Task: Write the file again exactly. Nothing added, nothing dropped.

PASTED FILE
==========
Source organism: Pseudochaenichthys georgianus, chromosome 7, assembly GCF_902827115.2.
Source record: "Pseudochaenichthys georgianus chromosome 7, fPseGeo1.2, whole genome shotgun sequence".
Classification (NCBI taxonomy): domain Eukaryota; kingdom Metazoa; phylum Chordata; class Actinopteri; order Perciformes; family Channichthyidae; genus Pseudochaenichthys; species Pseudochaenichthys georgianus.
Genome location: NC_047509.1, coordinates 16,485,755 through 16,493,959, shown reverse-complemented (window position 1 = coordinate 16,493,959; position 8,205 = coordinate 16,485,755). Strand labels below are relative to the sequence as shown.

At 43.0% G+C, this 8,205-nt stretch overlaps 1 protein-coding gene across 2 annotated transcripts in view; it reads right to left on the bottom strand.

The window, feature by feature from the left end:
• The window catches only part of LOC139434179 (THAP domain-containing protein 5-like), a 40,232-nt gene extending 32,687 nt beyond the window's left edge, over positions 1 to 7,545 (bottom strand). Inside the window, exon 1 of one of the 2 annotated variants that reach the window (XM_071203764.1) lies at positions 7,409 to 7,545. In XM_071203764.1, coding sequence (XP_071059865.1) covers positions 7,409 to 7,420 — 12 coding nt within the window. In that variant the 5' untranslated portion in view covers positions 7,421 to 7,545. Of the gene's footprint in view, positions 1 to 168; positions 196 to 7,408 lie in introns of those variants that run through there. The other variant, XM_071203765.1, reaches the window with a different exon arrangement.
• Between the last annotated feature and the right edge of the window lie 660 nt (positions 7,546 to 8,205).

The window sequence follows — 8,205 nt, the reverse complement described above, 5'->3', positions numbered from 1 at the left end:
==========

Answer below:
Source organism: Pseudochaenichthys georgianus, chromosome 7, assembly GCF_902827115.2.
Source record: "Pseudochaenichthys georgianus chromosome 7, fPseGeo1.2, whole genome shotgun sequence".
Classification (NCBI taxonomy): domain Eukaryota; kingdom Metazoa; phylum Chordata; class Actinopteri; order Perciformes; family Channichthyidae; genus Pseudochaenichthys; species Pseudochaenichthys georgianus.
Genome location: NC_047509.1, coordinates 16,485,755 through 16,493,959, shown reverse-complemented (window position 1 = coordinate 16,493,959; position 8,205 = coordinate 16,485,755). Strand labels below are relative to the sequence as shown.

At 43.0% G+C, this 8,205-nt stretch overlaps 1 protein-coding gene across 2 annotated transcripts in view; it reads right to left on the bottom strand.

The window, feature by feature from the left end:
• The window catches only part of LOC139434179 (THAP domain-containing protein 5-like), a 40,232-nt gene extending 32,687 nt beyond the window's left edge, over positions 1 to 7,545 (bottom strand). Inside the window, exon 1 of one of the 2 annotated variants that reach the window (XM_071203764.1) lies at positions 7,409 to 7,545. In XM_071203764.1, coding sequence (XP_071059865.1) covers positions 7,409 to 7,420 — 12 coding nt within the window. In that variant the 5' untranslated portion in view covers positions 7,421 to 7,545. Of the gene's footprint in view, positions 1 to 168; positions 196 to 7,408 lie in introns of those variants that run through there. The other variant, XM_071203765.1, reaches the window with a different exon arrangement.
• Between the last annotated feature and the right edge of the window lie 660 nt (positions 7,546 to 8,205).

The window sequence follows — 8,205 nt, the reverse complement described above, 5'->3', positions numbered from 1 at the left end: